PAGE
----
But what we know is that the narrative of white supremacy that once lived proudly in our conscious minds and on the surface of our behavior didn’t get destroyed. This narrative is powerful, and pervasive, and it sunk below the surface, to the level of the subconscious.
Like many things that are subconscious this is something we know we need to talk about, to bring to the surface and discuss with sensitivity and courage. So, this weekend, we’re doing just that, as part of a national celebration of Shabbat on either side of International Human Rights Day, which is on Dec 10. This year, in particular, Jewish communities are using this event to focus specifically on combating American racism and to begin a year-long engagement with racism and racial justice.
This is something I have wanted our community to talk about collectively for a long time, but I’ve also been intimidated and nervous to begin, because I know that it can be uncomfortable to go here. I know that as we start to open up this ongoing conversation, I will make mistakes, we will make mistakes. But those mistakes are part of the learning, and necessary in order to bring truth into the light. So I’m feeling really energized today to dig into our subconscious a little bit and see what wisdom Torah might have to share with us on how we do this hard work.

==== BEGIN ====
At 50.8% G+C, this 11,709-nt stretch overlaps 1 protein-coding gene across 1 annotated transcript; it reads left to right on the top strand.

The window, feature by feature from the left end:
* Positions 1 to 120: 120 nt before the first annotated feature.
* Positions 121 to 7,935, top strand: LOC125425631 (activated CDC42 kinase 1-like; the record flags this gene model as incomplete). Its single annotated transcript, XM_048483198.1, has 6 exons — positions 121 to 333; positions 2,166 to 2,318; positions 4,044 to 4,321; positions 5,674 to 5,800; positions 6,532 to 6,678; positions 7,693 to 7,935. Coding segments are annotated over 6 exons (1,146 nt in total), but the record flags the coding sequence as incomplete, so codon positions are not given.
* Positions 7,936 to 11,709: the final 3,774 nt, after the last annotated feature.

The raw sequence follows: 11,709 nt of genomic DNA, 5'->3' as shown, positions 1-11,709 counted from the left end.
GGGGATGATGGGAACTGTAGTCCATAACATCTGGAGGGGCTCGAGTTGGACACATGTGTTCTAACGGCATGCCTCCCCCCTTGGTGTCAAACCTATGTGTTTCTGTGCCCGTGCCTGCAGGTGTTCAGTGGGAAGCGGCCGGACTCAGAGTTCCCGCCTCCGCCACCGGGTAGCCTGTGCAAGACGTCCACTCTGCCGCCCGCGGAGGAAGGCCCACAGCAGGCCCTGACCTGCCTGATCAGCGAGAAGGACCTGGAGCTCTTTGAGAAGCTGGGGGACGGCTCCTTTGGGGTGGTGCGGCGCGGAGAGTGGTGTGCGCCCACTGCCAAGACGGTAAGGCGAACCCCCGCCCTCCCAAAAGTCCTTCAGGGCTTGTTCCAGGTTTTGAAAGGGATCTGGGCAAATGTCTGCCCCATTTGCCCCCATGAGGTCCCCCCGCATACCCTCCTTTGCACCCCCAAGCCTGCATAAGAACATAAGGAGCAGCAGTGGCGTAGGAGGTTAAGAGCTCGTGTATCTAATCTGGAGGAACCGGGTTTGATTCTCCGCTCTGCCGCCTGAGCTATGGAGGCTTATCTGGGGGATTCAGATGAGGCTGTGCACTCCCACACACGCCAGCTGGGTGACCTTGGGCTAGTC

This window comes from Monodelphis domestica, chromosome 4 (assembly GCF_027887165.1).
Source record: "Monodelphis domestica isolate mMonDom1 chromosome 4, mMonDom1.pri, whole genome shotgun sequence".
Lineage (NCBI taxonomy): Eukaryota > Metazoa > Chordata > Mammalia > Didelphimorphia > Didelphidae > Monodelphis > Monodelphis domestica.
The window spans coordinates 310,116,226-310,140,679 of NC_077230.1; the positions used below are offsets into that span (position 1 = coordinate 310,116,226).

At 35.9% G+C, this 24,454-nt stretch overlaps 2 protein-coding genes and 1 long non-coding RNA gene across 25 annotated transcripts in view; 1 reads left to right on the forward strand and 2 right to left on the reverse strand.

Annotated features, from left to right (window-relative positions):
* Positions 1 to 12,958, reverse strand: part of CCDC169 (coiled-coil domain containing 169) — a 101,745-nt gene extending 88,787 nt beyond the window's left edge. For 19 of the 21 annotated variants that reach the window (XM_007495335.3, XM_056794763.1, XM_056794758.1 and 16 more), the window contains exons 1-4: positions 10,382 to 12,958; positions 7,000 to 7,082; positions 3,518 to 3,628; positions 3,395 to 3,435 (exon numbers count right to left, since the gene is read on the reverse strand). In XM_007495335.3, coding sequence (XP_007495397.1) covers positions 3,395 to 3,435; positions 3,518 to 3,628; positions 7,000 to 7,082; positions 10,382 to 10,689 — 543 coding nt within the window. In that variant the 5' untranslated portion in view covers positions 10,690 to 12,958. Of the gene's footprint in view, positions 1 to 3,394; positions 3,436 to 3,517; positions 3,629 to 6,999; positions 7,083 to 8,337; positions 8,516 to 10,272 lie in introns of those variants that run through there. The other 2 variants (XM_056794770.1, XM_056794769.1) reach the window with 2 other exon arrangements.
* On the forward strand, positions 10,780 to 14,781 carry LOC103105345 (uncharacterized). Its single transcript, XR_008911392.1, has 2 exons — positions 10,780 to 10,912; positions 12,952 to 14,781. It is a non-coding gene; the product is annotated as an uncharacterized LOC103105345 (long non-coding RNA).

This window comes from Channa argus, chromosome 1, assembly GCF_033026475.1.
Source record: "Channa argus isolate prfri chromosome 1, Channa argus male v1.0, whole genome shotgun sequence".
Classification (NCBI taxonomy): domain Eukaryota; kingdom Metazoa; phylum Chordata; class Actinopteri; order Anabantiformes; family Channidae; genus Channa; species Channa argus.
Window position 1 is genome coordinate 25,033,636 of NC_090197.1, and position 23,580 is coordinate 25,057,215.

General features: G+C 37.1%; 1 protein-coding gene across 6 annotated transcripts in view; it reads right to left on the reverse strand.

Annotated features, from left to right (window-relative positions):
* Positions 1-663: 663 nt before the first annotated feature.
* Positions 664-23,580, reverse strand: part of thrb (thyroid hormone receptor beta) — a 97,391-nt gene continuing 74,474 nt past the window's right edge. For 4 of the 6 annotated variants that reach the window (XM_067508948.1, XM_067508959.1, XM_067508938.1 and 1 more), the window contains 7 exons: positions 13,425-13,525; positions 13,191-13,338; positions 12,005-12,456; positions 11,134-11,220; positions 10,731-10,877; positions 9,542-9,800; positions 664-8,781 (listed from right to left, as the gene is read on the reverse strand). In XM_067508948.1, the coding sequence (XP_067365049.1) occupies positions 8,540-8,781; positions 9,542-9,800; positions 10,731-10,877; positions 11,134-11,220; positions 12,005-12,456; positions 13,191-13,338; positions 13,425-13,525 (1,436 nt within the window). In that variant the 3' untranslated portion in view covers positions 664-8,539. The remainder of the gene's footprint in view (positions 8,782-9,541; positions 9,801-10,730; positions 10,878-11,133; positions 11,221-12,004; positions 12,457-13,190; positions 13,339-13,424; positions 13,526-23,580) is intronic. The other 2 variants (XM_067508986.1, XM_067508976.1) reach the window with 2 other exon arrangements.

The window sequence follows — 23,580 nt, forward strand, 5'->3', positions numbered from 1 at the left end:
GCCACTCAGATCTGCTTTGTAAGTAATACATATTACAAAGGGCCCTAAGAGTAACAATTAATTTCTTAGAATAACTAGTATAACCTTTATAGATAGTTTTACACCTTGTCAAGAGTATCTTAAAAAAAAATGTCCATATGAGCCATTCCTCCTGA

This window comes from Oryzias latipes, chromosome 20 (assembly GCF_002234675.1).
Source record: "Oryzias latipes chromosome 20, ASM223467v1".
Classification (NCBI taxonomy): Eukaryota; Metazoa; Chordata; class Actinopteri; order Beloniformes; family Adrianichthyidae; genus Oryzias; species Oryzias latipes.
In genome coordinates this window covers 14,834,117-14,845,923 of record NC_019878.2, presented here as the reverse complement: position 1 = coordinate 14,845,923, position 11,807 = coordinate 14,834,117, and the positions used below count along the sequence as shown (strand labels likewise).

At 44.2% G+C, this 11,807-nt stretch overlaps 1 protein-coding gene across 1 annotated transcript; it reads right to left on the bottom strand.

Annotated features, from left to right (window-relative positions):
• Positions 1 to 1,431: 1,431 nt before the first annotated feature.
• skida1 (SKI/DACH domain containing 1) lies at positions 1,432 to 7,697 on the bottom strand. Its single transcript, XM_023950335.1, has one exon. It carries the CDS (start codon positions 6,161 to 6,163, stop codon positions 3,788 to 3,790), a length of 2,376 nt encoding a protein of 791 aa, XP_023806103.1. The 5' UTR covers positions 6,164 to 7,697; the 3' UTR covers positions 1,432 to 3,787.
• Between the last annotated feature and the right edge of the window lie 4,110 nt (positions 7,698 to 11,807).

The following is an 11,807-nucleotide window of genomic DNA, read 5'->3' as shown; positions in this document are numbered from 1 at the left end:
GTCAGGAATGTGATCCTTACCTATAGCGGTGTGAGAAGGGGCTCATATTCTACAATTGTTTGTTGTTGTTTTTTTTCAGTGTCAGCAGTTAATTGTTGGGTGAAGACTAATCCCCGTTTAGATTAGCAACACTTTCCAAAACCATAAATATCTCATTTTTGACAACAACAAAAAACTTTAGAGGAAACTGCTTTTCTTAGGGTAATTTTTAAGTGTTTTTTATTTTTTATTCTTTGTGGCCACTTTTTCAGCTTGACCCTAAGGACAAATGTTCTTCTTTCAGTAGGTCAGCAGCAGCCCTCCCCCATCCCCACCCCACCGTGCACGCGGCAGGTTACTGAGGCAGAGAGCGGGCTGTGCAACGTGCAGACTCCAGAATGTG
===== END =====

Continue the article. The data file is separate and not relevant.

At the very beginning of our parsha, Vayetze, we read the passage where Jacob is traveling toward Haran, and the Torah says that Jacob came upon a certain place, bamakom, that’s left unnamed and stopped there for the night. He immediately feels the urge to go to sleep, so he took a stone, put it under his head, and lay down in that place.